As Vice-Foreign Minister Han made clear to me, North Korea has learned the lessons from recent history, in particular the US-led attempts at regime change in Iraq and Libya.

 

“If the balance of power is not there, then the outbreak of war is imminent and unavoidable.”

 

“If one side has nukes and the other side doesn’t, and they’re on bad terms, war will inevitably break out,” he said.

 

“This is the lesson shown by the reality of the countries in the Middle East, including Libya and Syria where people are suffering from great misfortune.”

I’m not defending the regime (they aren’t the sort of government I want to be ruled by) yet if America does want to fix this issue it should address it’s post-cold war foreign policy first, NK foreign policy second.

From a third party view, NK foreign policy appears to be rational.

You can read the rest here.

Does the 54 billion already exist?

The $54 billion defense spending increase the White House has proposed is a sign that President Trump intends to keep his promise to rebuild the military. Yet simply increasing the defense budget will not be enough. The president must fundamentally reshape the way Washington approaches defense spending if he hopes to be successful.

 

Our defense budget is a sieve for congressional pet projects, special interest contracts, and social engineering programs. Pumping more fuel into the tank is little use if you don’t patch the holes in the bottom first.

There is more than enough money already allocated to make American “safer.” The US military, just like any large institution, is grossly inefficient and rent seeking is rampant.

You can read the rest here. The author is James Hasson.

What Trump Calls Strength, China Calls Stupidity

That is the title of James Palmer’s recent FP piece.

Here is one bit

Trump might have thought he was signaling a bold willingness to use force to his visitor, but China regards U.S. military might as early U.S. statesman Elbridge Gerry once did the prospect of standing army: “Like a standing member; an excellent assurance of domestic tranquillity, but a dangerous temptation to foreign adventure.” China’s happy to gradually extend power elsewhere, especially in its own neighborhood. But it hasn’t gone to war for 38 years, since the last spasms of the Maoist era produced a blundering invasion of Vietnam in 1979. (In that time frame, the United States has gone to war in well over a dozen countries, and Russia in close to a dozen.) Beijing views Washington’s scatter-shot, flip-flop approach to foreign policy — especially in the post-Cold War era — as destabilizing, foolish … and useful.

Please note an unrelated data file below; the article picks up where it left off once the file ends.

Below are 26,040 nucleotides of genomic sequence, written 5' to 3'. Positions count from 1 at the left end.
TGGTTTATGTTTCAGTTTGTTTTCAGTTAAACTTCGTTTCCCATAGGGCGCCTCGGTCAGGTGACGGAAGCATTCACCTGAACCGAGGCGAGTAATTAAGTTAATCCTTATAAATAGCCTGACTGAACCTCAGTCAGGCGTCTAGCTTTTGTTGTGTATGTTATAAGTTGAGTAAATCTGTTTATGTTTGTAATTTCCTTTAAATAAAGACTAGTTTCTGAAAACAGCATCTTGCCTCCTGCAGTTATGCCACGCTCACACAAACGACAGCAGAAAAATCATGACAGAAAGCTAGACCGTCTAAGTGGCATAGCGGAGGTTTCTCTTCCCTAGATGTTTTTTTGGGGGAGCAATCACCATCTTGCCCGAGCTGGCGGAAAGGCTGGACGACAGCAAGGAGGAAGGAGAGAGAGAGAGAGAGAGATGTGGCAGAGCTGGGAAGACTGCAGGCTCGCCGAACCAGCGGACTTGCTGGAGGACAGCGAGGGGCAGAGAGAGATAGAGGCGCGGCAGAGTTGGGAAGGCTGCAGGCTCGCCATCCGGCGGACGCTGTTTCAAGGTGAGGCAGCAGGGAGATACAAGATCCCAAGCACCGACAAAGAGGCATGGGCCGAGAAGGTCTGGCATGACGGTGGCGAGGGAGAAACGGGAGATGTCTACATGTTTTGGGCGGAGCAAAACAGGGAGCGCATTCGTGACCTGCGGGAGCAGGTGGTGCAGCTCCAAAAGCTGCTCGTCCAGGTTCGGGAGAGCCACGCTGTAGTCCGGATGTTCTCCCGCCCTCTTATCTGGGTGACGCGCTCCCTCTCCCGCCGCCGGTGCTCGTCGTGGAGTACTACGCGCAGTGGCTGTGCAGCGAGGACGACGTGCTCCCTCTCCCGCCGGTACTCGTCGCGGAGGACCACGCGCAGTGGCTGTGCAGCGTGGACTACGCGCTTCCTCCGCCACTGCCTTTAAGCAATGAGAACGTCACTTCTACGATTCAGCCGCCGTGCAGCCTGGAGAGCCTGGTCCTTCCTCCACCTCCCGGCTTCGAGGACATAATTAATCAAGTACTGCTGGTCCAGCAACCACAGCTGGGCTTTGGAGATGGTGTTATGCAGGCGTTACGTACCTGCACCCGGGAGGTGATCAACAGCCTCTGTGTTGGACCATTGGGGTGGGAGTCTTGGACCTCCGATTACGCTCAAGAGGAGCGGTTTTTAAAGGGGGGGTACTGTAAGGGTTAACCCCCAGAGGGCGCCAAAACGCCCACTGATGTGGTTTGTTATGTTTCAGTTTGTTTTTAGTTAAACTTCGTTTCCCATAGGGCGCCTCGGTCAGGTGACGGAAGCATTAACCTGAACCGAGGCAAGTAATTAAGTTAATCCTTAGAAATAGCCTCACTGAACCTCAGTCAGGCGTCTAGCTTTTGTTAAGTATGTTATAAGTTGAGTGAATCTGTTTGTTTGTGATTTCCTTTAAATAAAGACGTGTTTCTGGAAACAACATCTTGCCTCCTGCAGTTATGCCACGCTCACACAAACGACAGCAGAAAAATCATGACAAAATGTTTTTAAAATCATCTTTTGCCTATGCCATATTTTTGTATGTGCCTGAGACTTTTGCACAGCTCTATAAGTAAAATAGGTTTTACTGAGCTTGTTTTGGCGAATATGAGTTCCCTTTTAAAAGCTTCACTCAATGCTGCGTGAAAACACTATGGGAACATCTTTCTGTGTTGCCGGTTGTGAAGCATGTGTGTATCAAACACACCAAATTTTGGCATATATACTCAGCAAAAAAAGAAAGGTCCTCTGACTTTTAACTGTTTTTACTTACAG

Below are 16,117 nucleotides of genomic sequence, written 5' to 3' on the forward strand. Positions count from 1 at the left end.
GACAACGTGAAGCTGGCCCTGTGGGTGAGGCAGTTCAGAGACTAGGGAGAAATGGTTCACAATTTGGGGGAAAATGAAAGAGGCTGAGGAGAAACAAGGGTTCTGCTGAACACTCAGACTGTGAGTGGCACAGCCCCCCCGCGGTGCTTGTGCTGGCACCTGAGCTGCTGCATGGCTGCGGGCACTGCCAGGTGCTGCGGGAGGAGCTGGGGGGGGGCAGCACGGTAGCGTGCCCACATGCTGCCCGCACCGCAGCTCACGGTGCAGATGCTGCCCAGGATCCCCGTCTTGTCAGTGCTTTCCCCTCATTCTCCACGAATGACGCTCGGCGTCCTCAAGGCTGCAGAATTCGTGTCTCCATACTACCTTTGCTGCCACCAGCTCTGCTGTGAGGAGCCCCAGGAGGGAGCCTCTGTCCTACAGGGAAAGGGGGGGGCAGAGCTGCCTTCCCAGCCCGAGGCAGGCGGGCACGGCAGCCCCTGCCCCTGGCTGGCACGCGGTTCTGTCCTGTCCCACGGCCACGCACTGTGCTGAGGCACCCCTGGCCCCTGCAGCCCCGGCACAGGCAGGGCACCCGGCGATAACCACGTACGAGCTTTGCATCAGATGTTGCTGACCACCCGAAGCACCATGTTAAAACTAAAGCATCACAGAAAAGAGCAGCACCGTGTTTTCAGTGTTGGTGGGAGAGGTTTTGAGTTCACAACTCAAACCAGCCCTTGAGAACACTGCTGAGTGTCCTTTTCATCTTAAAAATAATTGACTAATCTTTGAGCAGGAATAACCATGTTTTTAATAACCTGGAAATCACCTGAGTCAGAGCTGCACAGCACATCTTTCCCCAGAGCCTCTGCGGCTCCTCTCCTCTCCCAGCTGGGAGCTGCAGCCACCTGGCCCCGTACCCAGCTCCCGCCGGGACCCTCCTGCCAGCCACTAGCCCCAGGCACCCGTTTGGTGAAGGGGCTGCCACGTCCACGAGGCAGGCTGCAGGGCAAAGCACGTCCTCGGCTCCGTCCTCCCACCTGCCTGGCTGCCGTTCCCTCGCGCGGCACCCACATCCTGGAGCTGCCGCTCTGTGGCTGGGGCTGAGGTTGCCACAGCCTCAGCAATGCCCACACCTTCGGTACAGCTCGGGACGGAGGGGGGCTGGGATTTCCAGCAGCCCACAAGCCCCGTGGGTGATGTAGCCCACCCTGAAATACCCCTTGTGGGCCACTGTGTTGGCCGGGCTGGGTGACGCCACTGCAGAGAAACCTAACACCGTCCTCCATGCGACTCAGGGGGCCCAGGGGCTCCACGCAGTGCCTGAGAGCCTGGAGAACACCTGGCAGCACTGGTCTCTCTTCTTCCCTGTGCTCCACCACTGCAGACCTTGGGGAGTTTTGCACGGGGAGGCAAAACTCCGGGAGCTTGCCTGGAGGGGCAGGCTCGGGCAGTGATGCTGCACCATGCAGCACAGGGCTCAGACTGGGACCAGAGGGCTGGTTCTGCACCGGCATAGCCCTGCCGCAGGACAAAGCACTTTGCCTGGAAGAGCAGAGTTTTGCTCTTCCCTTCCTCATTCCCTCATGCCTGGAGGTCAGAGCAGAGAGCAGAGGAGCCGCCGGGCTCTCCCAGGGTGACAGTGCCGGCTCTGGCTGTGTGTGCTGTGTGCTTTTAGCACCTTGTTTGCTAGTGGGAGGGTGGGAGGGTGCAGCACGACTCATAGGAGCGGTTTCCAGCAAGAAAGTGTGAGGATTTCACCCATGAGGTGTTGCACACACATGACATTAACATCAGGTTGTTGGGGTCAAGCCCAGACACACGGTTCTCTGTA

As with all of American blundering in the Middle East, China is the biggest beneficiary of the recent airstrikes in Syria. Not only does it divert attention away from the “region of the future,” it also heightens the suspicions of potential regional rivals, Russia and China. If you want to know why geopolitics has returned, the American use of force in nonstrategic areas is a start.

You can read the rest here.

 

 

Don’t escalate the fight against ISIS.

President Trump has identified ISIS as his highest priority and, acting accordingly, has deployed 1,000 Marines to Syria, pledged future support to Iraq, and requested an additional 5 billion dollars to help escalate the fight.

There are good reasons for the United States to be concerned with ISIS. At its height, some estimated that ISIS controlled approximately 35,000 thousand square miles including such major cities as Mosul, Ramdi, Falluja, and Raqqa. Outside of the Middle East they have inspired similar style caliphates, such as Boko Haram, as well as terrorist attacks against the west.

Yet, it is still not clear that it is in America’s interest to get furthered involved in this fight. This is because there are other groups in the region who have a stronger incentive to defeat ISIS and, by most metrics, appear to be doing just that.

According to IHS Conflict Monitor, ISIS lost approximately a quarter of its territory in 2016. Ramdi and Falluja were recaptured and ISIS is on the verge of losing Mosul and Raqqa. Their reduction in territory was accompanied by an estimated loss of 50,000 fighters.